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Congress Should Ban Brazilian Products Linked to the Amazon Wildfires

October 15, 2019
Burning for meat: This NASA satellite image shows numerous wildfires burning across the Amazon rainforest on August 11, 2019. The space agency began to detect heightened fire activity in the region in July. (Photo credit: NASA)

Mercy for Animals: The Amazon rainforest is burning. A cloud of smoke covered São Paulo, Brazil, shrouding the city in darkness for a day. What’s driving the rapid increase in fires? Experts point to the clearing of forest for farmland to raise cattle and grow soybeans to feed farmed animals. The Amazon is the largest rainforest in the world and helps buffer against global warming by absorbing carbon dioxide—2 billion tons of it per year, holding a total of around 150–200 billion tons of carbon. When they burn, trees and plants release stored carbon. Destroying large blocks of rainforest accelerates climate change by releasing massive amounts of carbon into the atmosphere. The entire world will feel the effects of these fires, and we are all culpable for the destruction they cause. The United States is Brazil’s third-largest export market. In response to the fires, lawmakers in Congress recently introduced H.R. 4263, the Act for the Amazon Act, federal legislation calling for a prohibition on importing certain Brazilian products from industries linked to the fires.
>>>Urge your representative to cosponsor H.R. 4263.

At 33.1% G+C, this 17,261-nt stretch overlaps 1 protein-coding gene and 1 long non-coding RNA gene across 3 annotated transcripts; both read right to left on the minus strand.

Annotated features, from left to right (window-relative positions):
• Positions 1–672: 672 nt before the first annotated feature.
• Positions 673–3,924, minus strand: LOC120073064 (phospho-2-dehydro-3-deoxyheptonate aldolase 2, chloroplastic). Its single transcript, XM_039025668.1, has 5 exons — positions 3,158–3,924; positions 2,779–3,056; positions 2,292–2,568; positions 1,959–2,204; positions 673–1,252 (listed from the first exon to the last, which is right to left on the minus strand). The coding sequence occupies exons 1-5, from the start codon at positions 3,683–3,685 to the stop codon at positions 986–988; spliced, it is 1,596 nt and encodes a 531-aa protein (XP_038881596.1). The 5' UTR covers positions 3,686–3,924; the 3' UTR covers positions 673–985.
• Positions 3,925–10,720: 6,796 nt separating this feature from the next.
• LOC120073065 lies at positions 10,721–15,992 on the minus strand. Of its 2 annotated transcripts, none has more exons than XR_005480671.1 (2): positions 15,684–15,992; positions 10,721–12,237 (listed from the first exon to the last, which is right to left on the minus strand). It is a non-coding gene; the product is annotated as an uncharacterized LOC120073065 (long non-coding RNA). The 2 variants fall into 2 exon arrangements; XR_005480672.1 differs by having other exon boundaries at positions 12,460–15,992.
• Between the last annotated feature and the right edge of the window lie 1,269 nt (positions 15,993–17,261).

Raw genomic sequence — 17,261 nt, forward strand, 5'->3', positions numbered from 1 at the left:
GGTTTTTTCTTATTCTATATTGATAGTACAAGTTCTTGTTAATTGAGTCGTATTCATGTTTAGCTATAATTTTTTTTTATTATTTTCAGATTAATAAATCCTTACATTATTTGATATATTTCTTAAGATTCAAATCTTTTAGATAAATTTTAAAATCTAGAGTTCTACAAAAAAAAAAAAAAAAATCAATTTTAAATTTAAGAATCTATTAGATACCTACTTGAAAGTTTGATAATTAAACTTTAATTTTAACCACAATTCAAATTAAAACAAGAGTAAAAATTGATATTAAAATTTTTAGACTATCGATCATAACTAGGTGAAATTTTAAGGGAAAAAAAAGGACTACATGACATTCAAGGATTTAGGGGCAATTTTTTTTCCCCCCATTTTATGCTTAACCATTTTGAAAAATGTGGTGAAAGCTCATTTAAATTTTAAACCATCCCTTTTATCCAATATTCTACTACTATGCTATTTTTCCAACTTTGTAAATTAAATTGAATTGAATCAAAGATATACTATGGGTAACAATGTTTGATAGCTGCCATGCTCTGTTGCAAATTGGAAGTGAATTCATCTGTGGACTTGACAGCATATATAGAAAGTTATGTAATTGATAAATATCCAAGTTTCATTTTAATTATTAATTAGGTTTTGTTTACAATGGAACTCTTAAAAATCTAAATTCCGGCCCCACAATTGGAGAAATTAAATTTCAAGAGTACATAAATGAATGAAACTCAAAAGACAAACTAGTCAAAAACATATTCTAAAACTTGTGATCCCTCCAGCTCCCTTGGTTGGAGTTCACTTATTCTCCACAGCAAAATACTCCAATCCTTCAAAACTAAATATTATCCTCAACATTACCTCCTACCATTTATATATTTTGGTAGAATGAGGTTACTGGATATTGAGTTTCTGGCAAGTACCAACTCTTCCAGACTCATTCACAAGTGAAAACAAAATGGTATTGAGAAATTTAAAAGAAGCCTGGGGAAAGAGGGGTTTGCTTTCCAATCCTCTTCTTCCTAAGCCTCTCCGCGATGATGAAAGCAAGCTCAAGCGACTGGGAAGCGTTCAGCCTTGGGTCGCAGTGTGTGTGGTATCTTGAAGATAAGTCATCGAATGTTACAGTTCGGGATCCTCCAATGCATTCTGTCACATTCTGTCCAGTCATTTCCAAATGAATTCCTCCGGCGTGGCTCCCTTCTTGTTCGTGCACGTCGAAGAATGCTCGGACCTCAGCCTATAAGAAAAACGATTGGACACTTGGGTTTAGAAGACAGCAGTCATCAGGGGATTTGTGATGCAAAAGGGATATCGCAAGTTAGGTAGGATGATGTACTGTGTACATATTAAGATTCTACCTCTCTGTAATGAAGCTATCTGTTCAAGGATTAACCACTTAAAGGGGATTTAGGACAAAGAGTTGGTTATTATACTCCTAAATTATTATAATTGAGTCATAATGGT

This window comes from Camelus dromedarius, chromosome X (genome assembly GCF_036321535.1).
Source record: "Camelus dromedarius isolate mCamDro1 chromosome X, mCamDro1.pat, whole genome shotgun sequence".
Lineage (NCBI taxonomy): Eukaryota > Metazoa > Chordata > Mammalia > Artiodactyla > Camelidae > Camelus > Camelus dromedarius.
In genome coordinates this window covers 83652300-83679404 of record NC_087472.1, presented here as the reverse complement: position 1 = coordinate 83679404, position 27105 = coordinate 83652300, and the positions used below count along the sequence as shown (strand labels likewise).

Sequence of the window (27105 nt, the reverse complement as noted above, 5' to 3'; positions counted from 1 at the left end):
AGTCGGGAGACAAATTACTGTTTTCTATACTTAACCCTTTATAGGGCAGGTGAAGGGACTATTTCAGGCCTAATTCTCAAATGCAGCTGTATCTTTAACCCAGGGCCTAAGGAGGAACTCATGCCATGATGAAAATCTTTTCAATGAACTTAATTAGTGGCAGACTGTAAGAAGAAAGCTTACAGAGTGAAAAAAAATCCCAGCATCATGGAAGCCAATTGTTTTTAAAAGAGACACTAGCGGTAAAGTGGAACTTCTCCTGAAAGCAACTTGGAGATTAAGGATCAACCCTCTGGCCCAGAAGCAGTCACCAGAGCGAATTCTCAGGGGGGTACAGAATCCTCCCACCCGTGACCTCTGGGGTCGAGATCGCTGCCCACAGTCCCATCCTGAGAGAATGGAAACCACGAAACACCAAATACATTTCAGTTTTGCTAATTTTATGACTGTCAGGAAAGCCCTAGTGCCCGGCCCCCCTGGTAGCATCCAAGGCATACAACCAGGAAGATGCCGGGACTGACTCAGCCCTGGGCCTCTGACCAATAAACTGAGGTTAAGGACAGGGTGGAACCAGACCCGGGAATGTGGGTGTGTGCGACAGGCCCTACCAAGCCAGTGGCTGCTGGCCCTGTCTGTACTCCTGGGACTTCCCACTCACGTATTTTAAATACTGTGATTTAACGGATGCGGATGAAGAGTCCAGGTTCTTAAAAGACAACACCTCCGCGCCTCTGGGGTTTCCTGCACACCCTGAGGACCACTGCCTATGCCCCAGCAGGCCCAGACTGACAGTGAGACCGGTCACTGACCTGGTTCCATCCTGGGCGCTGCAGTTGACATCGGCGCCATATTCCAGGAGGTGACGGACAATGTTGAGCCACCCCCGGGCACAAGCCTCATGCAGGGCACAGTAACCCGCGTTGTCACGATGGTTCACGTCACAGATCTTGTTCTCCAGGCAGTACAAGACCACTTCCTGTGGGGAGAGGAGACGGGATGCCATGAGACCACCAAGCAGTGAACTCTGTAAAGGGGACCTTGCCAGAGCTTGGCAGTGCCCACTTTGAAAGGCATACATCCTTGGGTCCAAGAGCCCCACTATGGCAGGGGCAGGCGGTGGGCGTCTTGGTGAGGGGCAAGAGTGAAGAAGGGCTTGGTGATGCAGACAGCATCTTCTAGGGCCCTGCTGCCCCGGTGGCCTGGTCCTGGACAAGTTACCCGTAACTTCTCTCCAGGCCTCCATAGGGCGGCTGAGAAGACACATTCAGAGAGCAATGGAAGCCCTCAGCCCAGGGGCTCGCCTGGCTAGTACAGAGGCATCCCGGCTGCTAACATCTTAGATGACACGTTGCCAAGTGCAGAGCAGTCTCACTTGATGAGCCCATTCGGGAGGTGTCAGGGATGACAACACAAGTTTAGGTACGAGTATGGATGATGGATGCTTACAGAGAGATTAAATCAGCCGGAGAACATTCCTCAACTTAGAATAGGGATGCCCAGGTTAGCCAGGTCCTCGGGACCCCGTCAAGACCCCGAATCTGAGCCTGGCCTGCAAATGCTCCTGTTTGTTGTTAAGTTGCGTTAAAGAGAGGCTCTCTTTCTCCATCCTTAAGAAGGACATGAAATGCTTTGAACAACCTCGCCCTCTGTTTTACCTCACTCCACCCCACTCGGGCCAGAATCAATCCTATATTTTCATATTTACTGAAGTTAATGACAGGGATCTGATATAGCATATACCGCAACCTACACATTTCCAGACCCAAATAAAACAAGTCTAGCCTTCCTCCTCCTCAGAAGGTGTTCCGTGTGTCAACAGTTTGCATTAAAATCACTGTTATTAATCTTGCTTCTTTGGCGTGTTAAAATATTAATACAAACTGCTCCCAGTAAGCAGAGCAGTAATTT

NRDC: Are you flushing Canada’s boreal forest, one of Earth’s greatest defenses against climate change, down the toilet? The majestic forest stores huge amounts of our climate-busting carbon pollution, but it’s being cut at a dizzying rate—much of it for toilet paper. Toilet paper brand Charmin uses absolutely no recycled paper in its toilet paper—just 100 percent virgin forest fiber from the boreal forest. This destroys its trees, hurts the livelihood of hundreds of Indigenous communities, and threatens the iconic boreal caribou, billions of songbirds, and other wildlife who call this ancient forest home.
>>>Tell Procter & Gamble to make Charmin planet-safe.

Compassion Over Killing: An undercover investigation at Cooke Aquaculture, an industrial Atlantic salmon hatchery in Bingham, Maine, that supplies to Martha Stewart’s new True North Seafood line, has revealed putrid conditions breeding disease and parasites, intensive crowding, and widespread cruelty to fish. The plight of fish often goes unseen and unheard, but this new exposé brings to light the dire lack of protection for millions of animals raised for food. Just as billions of land animals suffer inside factory farms, so too do farmed fish. And like land animals, fish have the ability to suffer and feel pain.
>>>Tell Martha Stewart to cut ties with Cooke Aquaculture.

Cause for concern…

Rivers in retreat: A new study has found that groundwater pumping is depleting rivers and streams across the world, threatening water systems already stressed by global warming and overuse. The flow of the Colorado River (above, seen in Lake Powell, Utah) could be decreased by up to 20 percent by 2050 due to climate change alone. (Photo credit: Fred Moore/Flickr)

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Round of applause…

Putting a cap on it: California has passed a law that protects public land from Trump’s oil and gas development plans. The law, signed by Governor Gavin Newsom on Saturday, sends a “clear message to Trump that we will fight to protect these beautiful lands for current and future generations,” said Democratic Assemblyman Al Muratsuchi, who introduced it. (Photo credit: California Water Boards)

Parting thought…

“We are no better or more evolved than any other living being.” —Ricky Gervais

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